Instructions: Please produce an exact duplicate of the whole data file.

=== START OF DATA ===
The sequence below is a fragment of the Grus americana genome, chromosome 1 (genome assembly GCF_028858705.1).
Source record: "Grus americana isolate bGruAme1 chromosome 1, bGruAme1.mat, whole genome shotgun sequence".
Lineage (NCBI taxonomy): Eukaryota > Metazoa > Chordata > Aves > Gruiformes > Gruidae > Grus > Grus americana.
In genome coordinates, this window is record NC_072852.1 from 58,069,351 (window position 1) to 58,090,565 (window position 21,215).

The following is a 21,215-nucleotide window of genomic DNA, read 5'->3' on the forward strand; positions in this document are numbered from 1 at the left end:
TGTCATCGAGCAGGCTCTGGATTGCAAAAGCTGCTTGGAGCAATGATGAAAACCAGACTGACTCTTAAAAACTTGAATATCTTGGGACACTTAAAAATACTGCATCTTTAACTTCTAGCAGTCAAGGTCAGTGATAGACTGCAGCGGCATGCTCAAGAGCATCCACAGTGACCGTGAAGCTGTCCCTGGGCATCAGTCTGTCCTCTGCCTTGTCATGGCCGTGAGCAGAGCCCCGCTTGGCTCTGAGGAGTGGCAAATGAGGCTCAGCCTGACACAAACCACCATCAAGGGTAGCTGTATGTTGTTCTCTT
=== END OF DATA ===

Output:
The sequence below is a fragment of the Grus americana genome, chromosome 1 (genome assembly GCF_028858705.1).
Source record: "Grus americana isolate bGruAme1 chromosome 1, bGruAme1.mat, whole genome shotgun sequence".
Lineage (NCBI taxonomy): Eukaryota > Metazoa > Chordata > Aves > Gruiformes > Gruidae > Grus > Grus americana.
In genome coordinates, this window is record NC_072852.1 from 58,069,351 (window position 1) to 58,090,565 (window position 21,215).

The following is a 21,215-nucleotide window of genomic DNA, read 5'->3' on the forward strand; positions in this document are numbered from 1 at the left end:
TGTCATCGAGCAGGCTCTGGATTGCAAAAGCTGCTTGGAGCAATGATGAAAACCAGACTGACTCTTAAAAACTTGAATATCTTGGGACACTTAAAAATACTGCATCTTTAACTTCTAGCAGTCAAGGTCAGTGATAGACTGCAGCGGCATGCTCAAGAGCATCCACAGTGACCGTGAAGCTGTCCCTGGGCATCAGTCTGTCCTCTGCCTTGTCATGGCCGTGAGCAGAGCCCCGCTTGGCTCTGAGGAGTGGCAAATGAGGCTCAGCCTGACACAAACCACCATCAAGGGTAGCTGTATGTTGTTCTCTT